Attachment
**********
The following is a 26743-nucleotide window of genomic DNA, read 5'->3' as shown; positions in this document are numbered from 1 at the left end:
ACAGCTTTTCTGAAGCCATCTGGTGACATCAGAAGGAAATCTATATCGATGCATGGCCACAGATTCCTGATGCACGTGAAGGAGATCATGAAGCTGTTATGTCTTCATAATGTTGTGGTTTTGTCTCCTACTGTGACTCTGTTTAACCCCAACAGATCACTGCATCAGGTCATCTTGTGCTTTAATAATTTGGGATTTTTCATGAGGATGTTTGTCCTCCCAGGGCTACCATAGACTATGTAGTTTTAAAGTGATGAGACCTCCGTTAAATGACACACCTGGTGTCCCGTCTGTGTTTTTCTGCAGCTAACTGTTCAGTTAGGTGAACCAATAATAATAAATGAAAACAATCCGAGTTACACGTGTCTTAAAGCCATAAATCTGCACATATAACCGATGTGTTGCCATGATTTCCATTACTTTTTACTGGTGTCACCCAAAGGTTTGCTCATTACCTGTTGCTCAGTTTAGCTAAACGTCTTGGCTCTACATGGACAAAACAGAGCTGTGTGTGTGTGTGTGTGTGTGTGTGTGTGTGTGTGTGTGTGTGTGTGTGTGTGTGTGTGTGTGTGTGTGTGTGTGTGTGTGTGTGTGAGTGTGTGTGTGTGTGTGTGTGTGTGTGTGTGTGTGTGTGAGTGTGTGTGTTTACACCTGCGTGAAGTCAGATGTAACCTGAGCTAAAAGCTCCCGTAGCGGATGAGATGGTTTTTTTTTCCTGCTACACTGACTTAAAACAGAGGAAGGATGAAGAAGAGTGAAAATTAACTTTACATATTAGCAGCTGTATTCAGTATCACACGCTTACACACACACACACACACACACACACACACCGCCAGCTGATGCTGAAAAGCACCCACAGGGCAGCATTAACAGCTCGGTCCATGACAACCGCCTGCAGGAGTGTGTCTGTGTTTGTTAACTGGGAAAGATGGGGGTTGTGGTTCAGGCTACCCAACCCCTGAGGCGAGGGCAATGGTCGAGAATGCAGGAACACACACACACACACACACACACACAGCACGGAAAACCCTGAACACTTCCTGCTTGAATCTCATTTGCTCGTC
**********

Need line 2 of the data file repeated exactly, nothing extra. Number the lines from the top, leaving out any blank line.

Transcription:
ACAGCTTTTCTGAAGCCATCTGGTGACATCAGAAGGAAATCTATATCGATGCATGGCCACAGATTCCTGATGCACGTGAAGGAGATCATGAAGCTGTTATGTCTTCATAATGTTGTGGTTTTGTCTCCTACTGTGACTCTGTTTAACCCCAACAGATCACTGCATCAGGTCATCTTGTGCTTTAATAATTTGGGATTTTTCATGAGGATGTTTGTCCTCCCAGGGCTACCATAGACTATGTAGTTTTAAAGTGATGAGACCTCCGTTAAATGACACACCTGGTGTCCCGTCTGTGTTTTTCTGCAGCTAACTGTTCAGTTAGGTGAACCAATAATAATAAATGAAAACAATCCGAGTTACACGTGTCTTAAAGCCATAAATCTGCACATATAACCGATGTGTTGCCATGATTTCCATTACTTTTTACTGGTGTCACCCAAAGGTTTGCTCATTACCTGTTGCTCAGTTTAGCTAAACGTCTTGGCTCTACATGGACAAAACAGAGCTGTGTGTGTGTGTGTGTGTGTGTGTGTGTGTGTGTGTGTGTGTGTGTGTGTGTGTGTGTGTGTGTGTGTGTGTGTGTGTGTGTGTGTGAGTGTGTGTGTGTGTGTGTGTGTGTGTGTGTGTGTGTGTGAGTGTGTGTGTTTACACCTGCGTGAAGTCAGATGTAACCTGAGCTAAAAGCTCCCGTAGCGGATGAGATGGTTTTTTTTTCCTGCTACACTGACTTAAAACAGAGGAAGGATGAAGAAGAGTGAAAATTAACTTTACATATTAGCAGCTGTATTCAGTATCACACGCTTACACACACACACACACACACACACACACACCGCCAGCTGATGCTGAAAAGCACCCACAGGGCAGCATTAACAGCTCGGTCCATGACAACCGCCTGCAGGAGTGTGTCTGTGTTTGTTAACTGGGAAAGATGGGGGTTGTGGTTCAGGCTACCCAACCCCTGAGGCGAGGGCAATGGTCGAGAATGCAGGAACACACACACACACACACACACACACAGCACGGAAAACCCTGAACACTTCCTGCTTGAATCTCATTTGCTCGTC